Monday 21st December 2020
Brexit and Shopify - what do you need to do?
With Brexit fast approaching and the prospect of a No Deal looking more likely, we thought we'd pull together a few resources to help UK based Shopify merchants work out what they might need to change in their Shopify setup from the 1st January 2021.
Firstly, a couple of caveats:
- We're still not sure exactly what's going to happen - a last minute deal or deferral could change everything!
- We're not tax, customs or legal experts at Statement. We're covering about things from a Shopify setup angle here - so please check with relevant tax advisers, etc. to ensure your liabilities are covered.
Firstly, there are a few really useful resources that it's worth spending some time reading which cover things we won't touch on:
- The Shopify Plus webinar recording to Getting ready for Brexit and the slides that were presented
- Brexit 10-point checklist for ecommerce sellers from Avalara
- What Brexit Means for ecommerce from the Shopify Plus blog
- UK taxes and Brexit from the Shopify Help Centre
It's also a really good idea to visit the GOV.UK transition website, which talks through a LOT of different topics and guides you through the changes. Fundamentally, selling from the UK to the EU will become an export – rather than a dispatch. This changes a lot of things - you'll need to make customs declarations for goods going from the UK to the EU from 1st January and register for an EU EORI (Economic Operator Registration and Identification) number, for example.
Rather than repeat everything from all of these resources, here we're going to focus on a few key elements that you might need to change in your Shopify settings come 1st Jan.
From the UK taxes and Brexit article above, one of the key takeaways is the change in rules on taxes in the UK and EU. Some UK merchants might be required to register and account for import VAT in the EU - and registrations might be required across multiple EU member states depending on a number of factors. We suggest consulting a tax professional and referring to the GOV.UK transition guide. For many merchants, a 0% (zero-rated) VAT will be applied.
Shopify's new tax settings support adding registrations for the UK and the EU, which will mean tax is charged at the rates it should be. If you're still using Shopify's legacy tax settings where taxes are configured manually, we'd suggest moving to registration-based taxes in the Shopify admin. If you don't, then your old tax settings will still apply after 1st January.
Shopify has a guide on how this works and how to set it up: https://help.shopify.com/en/manual/taxes/eu/eu-tax-migrate
You can set up UK taxes by going to Settings > Tax > United Kingdom and adding your VAT registration number here.
If you do need to register for VAT in any other EU country, you can also add the registration numbers into Shopify in the same way under the "European Union" tax setting. We wouldn't really be able to advise whether or not you need to register anywhere other than the UK - this depends on a number of factors e.g supply chain, goods delivered, so consult your tax professional on this.
As goods from the UK to the EU (and vice-versa) will become exports and imports, it's likely that customs duties will be due. This could all change if a last minute free-trade deal is made. It's worth thinking about though!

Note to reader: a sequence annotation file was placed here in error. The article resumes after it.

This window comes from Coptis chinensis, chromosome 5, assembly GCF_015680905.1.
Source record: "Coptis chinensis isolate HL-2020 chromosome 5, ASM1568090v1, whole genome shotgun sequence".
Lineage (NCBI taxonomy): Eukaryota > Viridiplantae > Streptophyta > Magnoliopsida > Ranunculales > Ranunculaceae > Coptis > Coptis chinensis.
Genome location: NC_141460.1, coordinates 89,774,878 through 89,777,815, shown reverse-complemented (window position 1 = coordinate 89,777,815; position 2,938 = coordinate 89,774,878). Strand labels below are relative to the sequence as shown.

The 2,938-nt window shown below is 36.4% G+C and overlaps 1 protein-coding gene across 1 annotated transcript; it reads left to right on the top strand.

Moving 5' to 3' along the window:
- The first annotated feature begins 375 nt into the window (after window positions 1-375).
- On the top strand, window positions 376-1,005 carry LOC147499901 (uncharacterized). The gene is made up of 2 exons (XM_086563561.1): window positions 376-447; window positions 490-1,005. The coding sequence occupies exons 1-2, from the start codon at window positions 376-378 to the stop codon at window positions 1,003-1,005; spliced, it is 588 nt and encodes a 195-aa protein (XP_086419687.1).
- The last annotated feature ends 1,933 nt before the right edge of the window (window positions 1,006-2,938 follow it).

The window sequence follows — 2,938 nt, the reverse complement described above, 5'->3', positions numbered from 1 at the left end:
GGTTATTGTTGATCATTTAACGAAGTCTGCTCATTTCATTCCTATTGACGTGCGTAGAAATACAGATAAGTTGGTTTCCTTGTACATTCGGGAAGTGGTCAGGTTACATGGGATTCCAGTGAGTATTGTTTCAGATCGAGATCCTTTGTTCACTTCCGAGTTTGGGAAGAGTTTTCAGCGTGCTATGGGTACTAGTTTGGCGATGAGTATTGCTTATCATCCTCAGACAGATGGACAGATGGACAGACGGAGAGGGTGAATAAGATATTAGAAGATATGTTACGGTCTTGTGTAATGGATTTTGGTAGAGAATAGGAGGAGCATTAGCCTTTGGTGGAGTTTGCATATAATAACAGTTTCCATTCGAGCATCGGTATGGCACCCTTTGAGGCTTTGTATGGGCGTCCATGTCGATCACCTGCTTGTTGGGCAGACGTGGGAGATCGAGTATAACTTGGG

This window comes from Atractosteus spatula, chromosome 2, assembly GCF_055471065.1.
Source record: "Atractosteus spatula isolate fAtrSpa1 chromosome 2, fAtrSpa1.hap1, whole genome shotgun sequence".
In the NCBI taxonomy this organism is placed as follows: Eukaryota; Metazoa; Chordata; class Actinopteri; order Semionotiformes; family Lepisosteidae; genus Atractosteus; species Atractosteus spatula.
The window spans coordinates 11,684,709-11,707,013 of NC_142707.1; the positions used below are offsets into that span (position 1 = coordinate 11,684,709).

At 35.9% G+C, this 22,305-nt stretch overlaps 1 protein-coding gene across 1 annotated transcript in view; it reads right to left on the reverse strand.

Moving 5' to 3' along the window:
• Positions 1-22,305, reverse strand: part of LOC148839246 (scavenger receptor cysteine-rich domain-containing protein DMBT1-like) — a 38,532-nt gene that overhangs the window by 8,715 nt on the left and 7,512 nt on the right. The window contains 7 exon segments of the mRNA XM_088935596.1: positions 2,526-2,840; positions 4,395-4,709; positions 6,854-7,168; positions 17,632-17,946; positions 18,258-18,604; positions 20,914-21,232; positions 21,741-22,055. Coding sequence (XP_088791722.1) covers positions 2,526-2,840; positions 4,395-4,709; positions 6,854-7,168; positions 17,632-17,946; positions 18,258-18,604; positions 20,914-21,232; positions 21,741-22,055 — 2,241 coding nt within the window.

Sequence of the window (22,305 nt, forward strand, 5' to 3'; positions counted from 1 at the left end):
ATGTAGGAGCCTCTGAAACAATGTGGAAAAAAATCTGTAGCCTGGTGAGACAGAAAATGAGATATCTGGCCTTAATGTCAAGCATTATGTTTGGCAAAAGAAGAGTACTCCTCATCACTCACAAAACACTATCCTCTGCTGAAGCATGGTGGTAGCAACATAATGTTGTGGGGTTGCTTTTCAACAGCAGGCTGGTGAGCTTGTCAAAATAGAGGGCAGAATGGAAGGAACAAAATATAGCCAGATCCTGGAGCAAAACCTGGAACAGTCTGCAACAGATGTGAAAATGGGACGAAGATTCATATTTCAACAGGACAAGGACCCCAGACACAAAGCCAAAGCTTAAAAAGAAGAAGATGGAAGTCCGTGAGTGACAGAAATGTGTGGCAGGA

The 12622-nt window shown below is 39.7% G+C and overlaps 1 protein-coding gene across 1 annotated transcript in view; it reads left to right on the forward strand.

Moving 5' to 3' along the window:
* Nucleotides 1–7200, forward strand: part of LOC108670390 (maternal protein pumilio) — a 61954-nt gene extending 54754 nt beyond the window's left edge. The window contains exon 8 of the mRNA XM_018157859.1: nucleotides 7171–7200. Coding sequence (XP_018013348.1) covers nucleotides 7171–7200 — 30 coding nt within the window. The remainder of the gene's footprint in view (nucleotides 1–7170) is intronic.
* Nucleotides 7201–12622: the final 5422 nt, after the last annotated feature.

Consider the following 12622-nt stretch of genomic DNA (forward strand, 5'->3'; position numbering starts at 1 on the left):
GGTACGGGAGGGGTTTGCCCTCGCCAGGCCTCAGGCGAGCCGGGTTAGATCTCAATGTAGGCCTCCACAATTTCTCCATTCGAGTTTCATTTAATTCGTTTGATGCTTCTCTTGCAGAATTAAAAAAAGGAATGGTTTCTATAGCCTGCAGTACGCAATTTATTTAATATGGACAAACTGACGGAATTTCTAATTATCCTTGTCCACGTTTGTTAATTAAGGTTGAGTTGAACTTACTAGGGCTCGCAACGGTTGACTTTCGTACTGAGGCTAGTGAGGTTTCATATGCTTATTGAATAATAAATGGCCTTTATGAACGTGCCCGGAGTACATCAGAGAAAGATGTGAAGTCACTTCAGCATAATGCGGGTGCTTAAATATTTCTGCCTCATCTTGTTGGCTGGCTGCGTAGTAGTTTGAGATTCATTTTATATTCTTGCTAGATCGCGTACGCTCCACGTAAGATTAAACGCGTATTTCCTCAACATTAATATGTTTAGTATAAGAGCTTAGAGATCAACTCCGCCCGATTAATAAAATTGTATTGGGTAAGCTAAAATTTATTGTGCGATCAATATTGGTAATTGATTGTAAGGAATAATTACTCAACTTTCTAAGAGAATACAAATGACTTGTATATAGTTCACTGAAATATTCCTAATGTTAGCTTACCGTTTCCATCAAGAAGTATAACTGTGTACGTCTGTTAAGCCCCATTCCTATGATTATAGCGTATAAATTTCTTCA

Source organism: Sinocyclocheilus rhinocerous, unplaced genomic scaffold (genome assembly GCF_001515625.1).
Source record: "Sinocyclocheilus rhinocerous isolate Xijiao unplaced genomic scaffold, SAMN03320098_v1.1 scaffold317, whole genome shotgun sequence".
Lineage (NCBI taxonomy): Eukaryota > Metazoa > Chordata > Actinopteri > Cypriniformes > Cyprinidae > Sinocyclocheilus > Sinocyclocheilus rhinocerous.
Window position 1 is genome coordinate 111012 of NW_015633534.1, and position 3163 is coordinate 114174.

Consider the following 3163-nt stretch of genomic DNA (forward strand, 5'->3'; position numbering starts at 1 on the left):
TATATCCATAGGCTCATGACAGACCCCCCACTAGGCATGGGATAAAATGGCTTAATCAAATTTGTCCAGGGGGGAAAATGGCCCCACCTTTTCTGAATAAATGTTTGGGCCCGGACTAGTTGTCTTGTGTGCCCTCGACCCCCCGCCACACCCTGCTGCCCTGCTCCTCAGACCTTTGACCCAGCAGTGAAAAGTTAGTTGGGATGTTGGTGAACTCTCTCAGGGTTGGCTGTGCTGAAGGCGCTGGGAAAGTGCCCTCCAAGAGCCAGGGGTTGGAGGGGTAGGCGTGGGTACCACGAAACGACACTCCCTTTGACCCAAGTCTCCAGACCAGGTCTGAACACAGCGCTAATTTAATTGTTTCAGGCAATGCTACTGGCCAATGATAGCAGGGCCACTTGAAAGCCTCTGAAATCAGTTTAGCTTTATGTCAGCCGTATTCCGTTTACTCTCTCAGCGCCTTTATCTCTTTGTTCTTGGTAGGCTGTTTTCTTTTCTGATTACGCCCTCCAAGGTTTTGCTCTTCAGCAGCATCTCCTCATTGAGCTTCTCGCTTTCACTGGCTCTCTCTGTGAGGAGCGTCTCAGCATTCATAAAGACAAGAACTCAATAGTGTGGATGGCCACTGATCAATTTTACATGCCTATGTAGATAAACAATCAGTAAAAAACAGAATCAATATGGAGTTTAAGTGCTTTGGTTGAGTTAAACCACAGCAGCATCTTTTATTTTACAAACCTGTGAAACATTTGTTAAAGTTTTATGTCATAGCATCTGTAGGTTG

Duties are typically charged in two ways, DDP and DAP.
- DDP is Delivery Duties Paid. This is where the merchant assumes responsibility of paying the duties - this is usually done via your delivery / courier service.
- DAP is Delivered At Place. Also known as DDU (Delivery Duties Unpaid). In this scenario, the merchant only takes care of shipping the goods. The customer then pays for any import costs. This prevents the merchant having to manage the process, but can "sting" the customer.
There's an article on the Shopify documentation on the options for DDU duties. Essentially, the options are:
- Plan this as part of product pricing and soak up the cost.
- Increase delivery costs to EU countries to soak up the cost. Shipping rates a can be managed at Settings >
- Use a third party app to calculate duties during checkout and present these at checkout. There are a number of apps available to accommodate this e.g Zonos. These apps have their own associated costs (e.g. $20 + 1.9% for international orders for Zonos) so that needs to considered too! It's worth noting that these apps provide shipping rates, so may not work in tandem with shipping apps such as Parcelify, Advanced Shipping Rules and Bespoke Shipping, and may need to replace these apps for international orders. Remember: whenever changing shipping rates, test these thoroughly on your checkout.
It can also be helpful to ensure all your products have HS Codes to help with customs duties processes.
DDP or DAP?
In the short term, it might be that you assume a DAP approach on duties for ease of setup, and review this over the coming weeks, rather making any major changes to processes over the festive period.
If you are using DAP, then it's important your customers know about any charges they might need to pay - otherwise they may refuse to pay, leading to returned goods.
Make sure you update your policies! You can do this through your Shopify admin - either via Settings > Legal or Online Store > Pages, depending on how your policy pages are set up.
For your shipping policy, make sure you detail the approach for duties - for example is you're using DAP, the customer is the importer of record and assume responsibility for the payment of duties.
Equally, don't forget to update your return / refund policy. For example, you'll need to consider whether duties will be refundable or not if you're paying for customers duties (DDP). It's not always easy to claim refunds from customs agencies / shipping carriers so this could lead to a loss of revenue.